HUB Introduction

The media coverage of large scale disasters over the last decade has reinforced awareness of the important role community organizations play in the preparedness, response and recovery phases of a disaster.  Images of residents performing search and rescue, mass feeding and supporting people sheltering in place has jump started a national conversation about creating strategies to prepare local organizations to assume these responsibilities in advance of future stress events.

 

The Empowered Communities Program’s Neighborhood HUB initiative supports neighborhoods as they create a local network of organizations that advances the community’s overall preparedness on a daily basis, as well as provides essential support to residents as they recover from a stressful event of any size.

Vision:

Every resident of San Francisco is supported by a nearby network of community serving organizations that are committed to advancing their disaster preparedness as well as offer a safety net of support after a stress event of any size.

 

Mission:

Create a system that empowers neighborhoods to activate a network of community-serving organizations that advance on a daily basis the overall preparedness of their community, and can create a culturally competent safety net for residents during and after times of stress.

Community Resilience Solution

San Francisco’s Empowered Communities Program (ECP) provides communities with the technical support to assume rightful ownership of their resilience.  By moving the community into a “recovery” state pre disaster, the ECP empowers neighborhoods to craft a culturally competent resilience action plans for the mitigation, preparedness, response and recovery phases of the disaster.  At the core of this planning process is a cross sector cohort of neighborhood stakeholder organizations who guide their resilience investments and advocate for their program needs.During times of stress, this cohort leverages a decision making platform called an ECP Neighborhood HUB that uses the Incident Command System (ICS) to identify the needs of the community and respond in a culturally competent manner.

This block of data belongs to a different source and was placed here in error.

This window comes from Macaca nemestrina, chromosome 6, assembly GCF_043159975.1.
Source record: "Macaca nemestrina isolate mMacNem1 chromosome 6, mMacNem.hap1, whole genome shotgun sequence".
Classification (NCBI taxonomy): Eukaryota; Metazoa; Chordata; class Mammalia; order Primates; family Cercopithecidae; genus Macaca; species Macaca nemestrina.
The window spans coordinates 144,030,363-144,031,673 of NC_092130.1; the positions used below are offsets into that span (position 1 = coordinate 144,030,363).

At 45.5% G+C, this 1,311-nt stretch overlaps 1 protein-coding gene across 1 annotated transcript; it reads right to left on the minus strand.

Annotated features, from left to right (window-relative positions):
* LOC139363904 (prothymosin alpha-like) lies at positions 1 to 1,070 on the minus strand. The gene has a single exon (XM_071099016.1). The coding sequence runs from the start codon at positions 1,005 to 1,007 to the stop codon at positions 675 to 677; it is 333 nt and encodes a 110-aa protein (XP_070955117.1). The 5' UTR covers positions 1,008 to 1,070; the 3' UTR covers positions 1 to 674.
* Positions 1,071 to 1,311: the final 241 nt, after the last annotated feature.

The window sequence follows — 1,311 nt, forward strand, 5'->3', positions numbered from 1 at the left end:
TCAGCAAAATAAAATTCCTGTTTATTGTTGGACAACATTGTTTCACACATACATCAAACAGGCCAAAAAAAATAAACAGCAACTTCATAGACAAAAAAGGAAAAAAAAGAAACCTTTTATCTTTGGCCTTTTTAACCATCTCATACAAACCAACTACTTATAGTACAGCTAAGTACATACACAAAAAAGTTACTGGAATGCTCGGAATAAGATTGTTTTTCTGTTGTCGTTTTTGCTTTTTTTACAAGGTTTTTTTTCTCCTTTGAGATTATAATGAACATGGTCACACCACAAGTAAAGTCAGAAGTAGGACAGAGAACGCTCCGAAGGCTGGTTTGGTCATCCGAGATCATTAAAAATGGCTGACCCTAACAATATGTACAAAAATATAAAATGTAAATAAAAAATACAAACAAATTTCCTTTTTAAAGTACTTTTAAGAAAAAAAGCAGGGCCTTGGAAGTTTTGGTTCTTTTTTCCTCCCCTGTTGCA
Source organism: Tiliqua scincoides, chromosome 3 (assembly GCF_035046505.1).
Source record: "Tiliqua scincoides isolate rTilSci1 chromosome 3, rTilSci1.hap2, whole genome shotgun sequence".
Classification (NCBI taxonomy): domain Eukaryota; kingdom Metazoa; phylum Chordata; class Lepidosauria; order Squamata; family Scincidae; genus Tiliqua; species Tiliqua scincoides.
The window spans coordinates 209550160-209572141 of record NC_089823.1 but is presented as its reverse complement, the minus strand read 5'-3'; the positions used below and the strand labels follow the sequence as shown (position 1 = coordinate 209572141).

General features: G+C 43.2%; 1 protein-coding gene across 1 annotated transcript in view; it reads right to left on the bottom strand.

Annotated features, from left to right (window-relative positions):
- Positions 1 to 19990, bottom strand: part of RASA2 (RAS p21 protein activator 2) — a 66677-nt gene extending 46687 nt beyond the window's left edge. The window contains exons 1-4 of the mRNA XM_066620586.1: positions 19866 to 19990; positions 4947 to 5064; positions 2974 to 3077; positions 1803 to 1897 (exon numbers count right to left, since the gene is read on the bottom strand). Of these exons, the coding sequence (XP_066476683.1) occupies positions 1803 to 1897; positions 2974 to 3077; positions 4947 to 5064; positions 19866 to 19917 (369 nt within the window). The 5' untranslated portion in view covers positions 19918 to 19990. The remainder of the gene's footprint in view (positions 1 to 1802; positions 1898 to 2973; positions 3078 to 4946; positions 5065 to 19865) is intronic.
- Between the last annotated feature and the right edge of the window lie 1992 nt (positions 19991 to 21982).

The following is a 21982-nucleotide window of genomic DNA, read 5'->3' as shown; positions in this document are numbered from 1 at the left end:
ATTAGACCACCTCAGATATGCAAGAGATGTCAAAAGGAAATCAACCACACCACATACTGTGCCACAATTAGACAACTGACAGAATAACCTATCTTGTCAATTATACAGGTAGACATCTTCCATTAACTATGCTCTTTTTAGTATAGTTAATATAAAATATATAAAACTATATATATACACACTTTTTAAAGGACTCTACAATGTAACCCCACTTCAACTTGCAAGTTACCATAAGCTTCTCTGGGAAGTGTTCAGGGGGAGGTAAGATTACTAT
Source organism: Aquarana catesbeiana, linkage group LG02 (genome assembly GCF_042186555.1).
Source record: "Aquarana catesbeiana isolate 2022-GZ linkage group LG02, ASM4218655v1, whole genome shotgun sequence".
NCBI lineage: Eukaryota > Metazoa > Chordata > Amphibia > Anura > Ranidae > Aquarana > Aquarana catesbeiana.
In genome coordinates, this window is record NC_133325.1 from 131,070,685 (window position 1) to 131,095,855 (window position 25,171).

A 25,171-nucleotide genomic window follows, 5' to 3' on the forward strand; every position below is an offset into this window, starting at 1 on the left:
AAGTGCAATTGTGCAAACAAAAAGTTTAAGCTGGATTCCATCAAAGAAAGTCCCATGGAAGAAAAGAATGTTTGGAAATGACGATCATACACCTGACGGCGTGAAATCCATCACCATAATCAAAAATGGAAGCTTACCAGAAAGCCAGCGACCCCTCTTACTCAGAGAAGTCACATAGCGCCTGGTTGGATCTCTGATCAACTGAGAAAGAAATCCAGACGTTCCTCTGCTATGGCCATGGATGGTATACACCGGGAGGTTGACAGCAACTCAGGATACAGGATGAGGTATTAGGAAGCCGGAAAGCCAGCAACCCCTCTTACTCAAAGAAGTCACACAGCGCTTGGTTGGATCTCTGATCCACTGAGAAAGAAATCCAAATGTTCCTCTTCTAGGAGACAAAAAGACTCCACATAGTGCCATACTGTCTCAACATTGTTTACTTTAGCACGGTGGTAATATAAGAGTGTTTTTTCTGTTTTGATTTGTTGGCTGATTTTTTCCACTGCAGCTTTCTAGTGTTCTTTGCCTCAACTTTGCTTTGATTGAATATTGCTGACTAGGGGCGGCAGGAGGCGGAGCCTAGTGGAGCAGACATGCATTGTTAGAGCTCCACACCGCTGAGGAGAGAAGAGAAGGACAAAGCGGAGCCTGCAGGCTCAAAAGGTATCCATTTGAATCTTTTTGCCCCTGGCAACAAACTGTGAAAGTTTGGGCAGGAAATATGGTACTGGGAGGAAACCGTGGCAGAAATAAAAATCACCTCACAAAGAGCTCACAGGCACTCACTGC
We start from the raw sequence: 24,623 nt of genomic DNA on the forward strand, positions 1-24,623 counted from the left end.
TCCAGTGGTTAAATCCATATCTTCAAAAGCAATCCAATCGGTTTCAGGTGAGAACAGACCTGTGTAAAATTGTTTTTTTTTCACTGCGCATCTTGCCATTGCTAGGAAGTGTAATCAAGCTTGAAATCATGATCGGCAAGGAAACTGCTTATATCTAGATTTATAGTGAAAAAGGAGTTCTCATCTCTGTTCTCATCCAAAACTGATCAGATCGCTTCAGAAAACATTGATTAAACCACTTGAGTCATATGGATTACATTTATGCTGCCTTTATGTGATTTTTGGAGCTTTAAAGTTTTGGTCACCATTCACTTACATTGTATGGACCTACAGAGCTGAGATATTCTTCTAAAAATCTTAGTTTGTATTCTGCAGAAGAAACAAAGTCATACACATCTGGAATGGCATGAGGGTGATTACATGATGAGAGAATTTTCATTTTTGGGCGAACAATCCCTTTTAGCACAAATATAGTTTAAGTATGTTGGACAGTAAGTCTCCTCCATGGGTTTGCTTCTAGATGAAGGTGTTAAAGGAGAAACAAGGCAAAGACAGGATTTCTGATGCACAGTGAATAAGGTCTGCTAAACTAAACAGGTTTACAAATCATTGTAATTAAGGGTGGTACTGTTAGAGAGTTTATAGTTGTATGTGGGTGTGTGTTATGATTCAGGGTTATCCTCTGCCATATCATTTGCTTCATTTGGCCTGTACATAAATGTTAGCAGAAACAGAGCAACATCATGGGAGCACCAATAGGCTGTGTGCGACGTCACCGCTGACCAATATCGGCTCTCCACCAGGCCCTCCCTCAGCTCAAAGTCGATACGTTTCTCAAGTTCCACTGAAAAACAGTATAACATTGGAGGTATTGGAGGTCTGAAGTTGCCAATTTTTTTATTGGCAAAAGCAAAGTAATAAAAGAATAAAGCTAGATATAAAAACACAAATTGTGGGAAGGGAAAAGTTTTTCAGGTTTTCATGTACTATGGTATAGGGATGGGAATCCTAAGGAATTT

HUB Pre-Event

Mission:

The secret to a successful disaster response is to invest heavily before the event in preparedness at the individual, organizational and community levels.

 

The HUB will be “live” every day advancing the readiness of:

  • Residents by acting as a platform to deliver culturally competent preparedness messaging to the communities HUB members serve. Studies have shown that the adoption rate of goal behaviors is higher when presented by a trusted source.
  • HUB member organizations by collectively managing their internal continuity of operations plans and conducting interagency drills.
  • The HUB as an entity by convening on a regular basis and conducting table top exercises.

 

Configuration – There are three core actors associated with a HUB:

  • Anchor Institutions – This organization is the local driver of resilience work and has the organizational and political capacity to convene the surrounding organizations and keep them engaged in HUB activities in perpetuity.
  • HUB Members – These organizations serve the community in a variety of capacities and are committed to meeting the HUB’s mission before, during and after a disaster.
  • Block Champions – Individuals play a vital role in the community surrounding the HUB by advancing the level of preparedness and connection at the block level and coordinating with the HUB during times of stress in support of any residents who may be sheltering in place in their homes.

HUB Post-Event

Mission:

During times of stress, the HUB activates its Neighborhood Emergency Operations Center (NEOC) and convenes HUB members to assess the situation that is confronting their community and design and implement solutions using the core operating procedures of the Incident Command System (ICS).

 

Stressors might include:

  • Residential fires
  • Heat waves and other severe weather events
  • Large regional events such as earthquakes, power outages and acts of terror

 

Configuration – There are three core actors associated with a HUB:

  • NEOC – Similar to the Emergency Operations Center that the City uses to manages events, the Neighborhood Emergency Operations Center (NEOC) offers key stakeholders a decision making platform and framework
  • Support Partner – These organizations will house, or provide offsite, mission critical services to the community called out in the plan generated by the NEOC.
  • Care and Coordination Centers (CCC) – The Block Champions will activate CCCs to provide the NEOC with situation awareness, coordinate support to vulnerable residents sheltering in place and general information to the immediate community